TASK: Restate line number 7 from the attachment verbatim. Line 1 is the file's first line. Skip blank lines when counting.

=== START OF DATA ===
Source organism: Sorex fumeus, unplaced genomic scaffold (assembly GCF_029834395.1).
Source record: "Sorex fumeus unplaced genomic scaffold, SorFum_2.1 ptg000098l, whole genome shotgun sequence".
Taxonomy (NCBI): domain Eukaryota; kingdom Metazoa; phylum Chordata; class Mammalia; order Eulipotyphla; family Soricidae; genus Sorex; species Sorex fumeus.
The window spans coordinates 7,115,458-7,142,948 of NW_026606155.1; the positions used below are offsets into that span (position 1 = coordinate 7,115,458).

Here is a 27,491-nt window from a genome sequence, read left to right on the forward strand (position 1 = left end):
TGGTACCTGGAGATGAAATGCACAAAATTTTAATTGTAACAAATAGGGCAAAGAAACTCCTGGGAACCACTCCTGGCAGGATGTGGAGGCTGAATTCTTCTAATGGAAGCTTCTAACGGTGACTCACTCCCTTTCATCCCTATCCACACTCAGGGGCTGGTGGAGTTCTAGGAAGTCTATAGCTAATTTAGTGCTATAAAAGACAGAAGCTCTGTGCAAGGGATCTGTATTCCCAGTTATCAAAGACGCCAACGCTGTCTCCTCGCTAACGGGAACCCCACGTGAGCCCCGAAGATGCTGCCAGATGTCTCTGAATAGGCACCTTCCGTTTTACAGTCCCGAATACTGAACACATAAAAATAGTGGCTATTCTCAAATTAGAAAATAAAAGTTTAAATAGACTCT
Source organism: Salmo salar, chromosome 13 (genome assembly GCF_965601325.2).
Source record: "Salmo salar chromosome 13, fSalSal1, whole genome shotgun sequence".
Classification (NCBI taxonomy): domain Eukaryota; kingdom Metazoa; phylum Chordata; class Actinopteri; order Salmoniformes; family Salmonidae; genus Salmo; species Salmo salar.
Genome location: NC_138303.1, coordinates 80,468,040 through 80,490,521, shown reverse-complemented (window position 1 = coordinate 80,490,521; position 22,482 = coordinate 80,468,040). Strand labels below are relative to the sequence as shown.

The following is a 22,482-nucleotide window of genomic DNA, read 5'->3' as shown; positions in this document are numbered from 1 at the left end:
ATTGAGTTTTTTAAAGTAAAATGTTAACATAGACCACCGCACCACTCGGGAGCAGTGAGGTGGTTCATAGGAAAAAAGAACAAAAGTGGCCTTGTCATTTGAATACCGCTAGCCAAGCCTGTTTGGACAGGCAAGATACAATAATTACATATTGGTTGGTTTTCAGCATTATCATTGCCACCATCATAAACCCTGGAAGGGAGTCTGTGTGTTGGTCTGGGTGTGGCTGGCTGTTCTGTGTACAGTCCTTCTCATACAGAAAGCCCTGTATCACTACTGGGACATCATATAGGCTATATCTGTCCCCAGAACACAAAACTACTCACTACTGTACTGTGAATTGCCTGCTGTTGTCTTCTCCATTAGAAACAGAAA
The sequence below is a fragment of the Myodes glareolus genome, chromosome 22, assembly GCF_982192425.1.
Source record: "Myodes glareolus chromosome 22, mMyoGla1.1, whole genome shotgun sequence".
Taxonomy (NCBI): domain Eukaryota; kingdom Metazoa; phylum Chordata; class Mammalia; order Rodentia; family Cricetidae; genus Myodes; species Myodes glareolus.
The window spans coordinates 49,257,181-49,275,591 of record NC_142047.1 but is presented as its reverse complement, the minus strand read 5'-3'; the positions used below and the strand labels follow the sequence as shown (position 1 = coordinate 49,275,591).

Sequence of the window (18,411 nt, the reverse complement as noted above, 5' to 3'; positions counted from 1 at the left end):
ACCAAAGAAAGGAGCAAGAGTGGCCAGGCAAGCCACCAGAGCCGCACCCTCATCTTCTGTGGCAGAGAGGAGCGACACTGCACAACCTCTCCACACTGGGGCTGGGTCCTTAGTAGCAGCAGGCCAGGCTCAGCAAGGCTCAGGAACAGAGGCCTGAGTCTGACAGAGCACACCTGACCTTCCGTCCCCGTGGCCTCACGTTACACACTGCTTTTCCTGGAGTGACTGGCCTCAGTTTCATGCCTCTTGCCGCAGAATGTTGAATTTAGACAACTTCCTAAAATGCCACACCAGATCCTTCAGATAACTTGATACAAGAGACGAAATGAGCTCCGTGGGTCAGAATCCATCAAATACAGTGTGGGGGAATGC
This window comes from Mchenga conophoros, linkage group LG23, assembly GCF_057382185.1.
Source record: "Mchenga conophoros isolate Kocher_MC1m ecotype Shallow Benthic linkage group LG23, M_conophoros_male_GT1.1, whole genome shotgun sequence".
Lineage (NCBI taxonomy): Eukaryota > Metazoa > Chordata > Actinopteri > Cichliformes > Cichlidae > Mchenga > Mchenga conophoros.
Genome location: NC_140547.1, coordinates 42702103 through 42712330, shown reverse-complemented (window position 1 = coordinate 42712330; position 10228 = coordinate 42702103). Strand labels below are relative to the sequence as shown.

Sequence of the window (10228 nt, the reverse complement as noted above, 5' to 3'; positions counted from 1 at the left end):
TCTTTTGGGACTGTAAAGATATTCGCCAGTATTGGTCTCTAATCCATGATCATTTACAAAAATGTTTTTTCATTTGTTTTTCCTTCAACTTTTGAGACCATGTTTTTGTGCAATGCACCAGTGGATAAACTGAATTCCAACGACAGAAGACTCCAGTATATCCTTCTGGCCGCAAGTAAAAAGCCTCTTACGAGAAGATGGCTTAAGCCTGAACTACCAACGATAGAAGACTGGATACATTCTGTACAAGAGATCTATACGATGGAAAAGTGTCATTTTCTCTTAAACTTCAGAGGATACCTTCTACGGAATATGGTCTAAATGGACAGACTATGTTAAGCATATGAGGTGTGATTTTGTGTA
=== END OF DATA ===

Source organism: Salmo salar, chromosome 13 (genome assembly GCF_965601325.2).